In Douglas we spent our days interpreting morse into letters.  We had lectures on electricity and magnetism, crystal sets and ohms law.  We learnt on headphones, the speed increasing.  We had a weekly test and anyone that failed was out.  I didn't find it very difficult as we trained for a faster speed than the test.  We trained for 5 months before being sent on semi-ops to Douglas Castle.  There we had a small black receiving set and were sent mock messages.  I don’t remember being told the significance of our future work.  After passing our final test we were awarded our sparks.

One morning we were back on the ferry and train and arrived in Harrogate, Queen Ethelburga's college, which seemed quite cosy but not for long.  Our destination was a Nissen hut2.  We were given our shoulder flashes and signed the official secrets act.  Our shifts were 7 - 1, 1 - 7, 7 - midnight and midnight - 7. Work one shift miss two but we were on duty for longer.  The journey to the Station3 took 45 minutes.  Travelling over the moors wasn't always a clear run, sometimes a man with a lamp had to walk in front of each lorry.  Once we tipped sideways into a ditch but no-one got hurt.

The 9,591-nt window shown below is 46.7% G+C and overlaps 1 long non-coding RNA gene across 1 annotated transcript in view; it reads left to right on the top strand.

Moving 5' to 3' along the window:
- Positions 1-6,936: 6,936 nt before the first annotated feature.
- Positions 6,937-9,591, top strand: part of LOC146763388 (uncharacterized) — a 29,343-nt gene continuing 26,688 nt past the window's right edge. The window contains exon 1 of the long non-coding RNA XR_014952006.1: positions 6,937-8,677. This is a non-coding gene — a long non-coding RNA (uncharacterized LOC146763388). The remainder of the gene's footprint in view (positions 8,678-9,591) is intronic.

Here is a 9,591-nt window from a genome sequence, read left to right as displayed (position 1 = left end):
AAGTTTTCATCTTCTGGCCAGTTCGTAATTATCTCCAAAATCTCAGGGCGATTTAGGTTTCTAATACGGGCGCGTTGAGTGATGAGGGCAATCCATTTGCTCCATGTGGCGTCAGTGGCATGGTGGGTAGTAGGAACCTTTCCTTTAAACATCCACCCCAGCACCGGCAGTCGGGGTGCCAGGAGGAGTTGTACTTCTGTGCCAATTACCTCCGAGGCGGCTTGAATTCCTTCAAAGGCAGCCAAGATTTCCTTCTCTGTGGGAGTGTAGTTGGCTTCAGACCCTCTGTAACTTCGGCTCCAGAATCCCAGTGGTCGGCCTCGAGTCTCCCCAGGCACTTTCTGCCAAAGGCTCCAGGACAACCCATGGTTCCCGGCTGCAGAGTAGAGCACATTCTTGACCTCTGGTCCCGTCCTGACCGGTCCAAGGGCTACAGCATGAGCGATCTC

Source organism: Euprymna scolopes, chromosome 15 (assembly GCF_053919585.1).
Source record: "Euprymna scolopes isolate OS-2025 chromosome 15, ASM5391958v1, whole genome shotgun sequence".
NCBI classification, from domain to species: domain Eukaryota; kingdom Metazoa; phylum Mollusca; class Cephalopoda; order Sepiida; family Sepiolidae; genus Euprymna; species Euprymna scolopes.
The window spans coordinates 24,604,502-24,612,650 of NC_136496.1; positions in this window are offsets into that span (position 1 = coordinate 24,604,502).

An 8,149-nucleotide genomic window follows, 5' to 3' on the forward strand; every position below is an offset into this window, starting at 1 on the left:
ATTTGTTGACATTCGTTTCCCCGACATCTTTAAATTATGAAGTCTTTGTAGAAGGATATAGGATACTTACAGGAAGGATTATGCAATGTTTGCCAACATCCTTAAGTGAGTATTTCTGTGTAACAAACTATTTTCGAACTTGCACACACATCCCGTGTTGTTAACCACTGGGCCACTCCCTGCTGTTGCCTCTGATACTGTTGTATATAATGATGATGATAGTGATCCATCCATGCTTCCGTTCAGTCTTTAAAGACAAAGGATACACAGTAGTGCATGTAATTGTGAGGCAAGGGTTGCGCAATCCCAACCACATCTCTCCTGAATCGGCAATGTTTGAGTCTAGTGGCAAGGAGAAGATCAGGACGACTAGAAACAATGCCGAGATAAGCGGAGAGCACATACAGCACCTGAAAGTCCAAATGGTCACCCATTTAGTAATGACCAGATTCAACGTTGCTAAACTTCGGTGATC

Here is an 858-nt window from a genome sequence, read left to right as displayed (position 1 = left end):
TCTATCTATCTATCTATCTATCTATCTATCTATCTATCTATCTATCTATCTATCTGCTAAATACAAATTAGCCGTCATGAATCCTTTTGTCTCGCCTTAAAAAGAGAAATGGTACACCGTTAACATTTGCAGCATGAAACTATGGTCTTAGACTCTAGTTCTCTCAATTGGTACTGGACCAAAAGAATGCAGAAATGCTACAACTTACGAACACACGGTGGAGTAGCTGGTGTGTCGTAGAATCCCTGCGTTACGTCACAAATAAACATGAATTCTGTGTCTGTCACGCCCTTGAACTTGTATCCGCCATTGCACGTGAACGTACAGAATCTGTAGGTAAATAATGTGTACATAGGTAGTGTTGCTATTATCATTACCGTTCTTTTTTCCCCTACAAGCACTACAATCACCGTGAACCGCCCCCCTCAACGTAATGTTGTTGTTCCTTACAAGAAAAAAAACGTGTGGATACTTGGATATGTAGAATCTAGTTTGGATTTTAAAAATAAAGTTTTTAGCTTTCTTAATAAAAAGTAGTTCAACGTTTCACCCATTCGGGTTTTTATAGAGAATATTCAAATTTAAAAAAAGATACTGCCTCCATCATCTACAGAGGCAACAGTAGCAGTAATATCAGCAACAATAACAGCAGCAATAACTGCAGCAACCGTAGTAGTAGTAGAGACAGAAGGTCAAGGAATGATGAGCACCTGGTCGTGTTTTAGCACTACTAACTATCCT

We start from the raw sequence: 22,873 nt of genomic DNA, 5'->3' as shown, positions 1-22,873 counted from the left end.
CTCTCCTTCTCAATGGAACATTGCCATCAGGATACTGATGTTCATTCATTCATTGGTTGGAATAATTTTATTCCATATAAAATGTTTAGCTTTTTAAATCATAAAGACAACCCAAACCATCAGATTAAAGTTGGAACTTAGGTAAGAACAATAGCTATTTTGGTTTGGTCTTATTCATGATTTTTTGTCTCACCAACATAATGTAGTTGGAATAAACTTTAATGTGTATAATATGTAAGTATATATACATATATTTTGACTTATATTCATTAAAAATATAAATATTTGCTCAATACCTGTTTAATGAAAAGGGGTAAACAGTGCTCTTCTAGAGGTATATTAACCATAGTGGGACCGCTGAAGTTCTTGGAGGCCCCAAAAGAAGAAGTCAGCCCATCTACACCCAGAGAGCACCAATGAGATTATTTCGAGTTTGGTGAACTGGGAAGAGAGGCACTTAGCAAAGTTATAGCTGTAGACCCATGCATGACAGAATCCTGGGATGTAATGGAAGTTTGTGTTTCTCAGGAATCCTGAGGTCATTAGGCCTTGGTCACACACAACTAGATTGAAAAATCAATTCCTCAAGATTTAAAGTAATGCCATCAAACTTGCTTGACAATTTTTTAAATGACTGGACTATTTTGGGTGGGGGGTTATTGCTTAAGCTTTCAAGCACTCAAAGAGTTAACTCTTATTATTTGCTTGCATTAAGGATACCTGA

The Station was staggering, huge aerials of all sizes and shapes as far as we could see.  We were taken into a building and a set room to relieve the previous watch.  We took the spare headphone, plugged it in and took over, no time for even a small chat.  The set room had five or six rows of double tables and two large grey sets separated by shelves.  Two headphones, two log pads with carbon, two message pads for each set and a sheet of code signs for each.  Plug in and no rest.  We were given a set each by the Corporal in charge of the set room and in half a second we were taking down morse in blocks of five.  We intercepted German traffic and took their messages.  Messages started with a bar Charlie C and a preamble that covered the code.  I always seemed to have a very fast group which never stopped.  Some groups sent a Q signal4 before closing down for the night but we kept them covered.  We kept the same group until we went on leave.  When we returned we went to the Corporal's desk and he checked who hadn't been relieved and so you got a different group.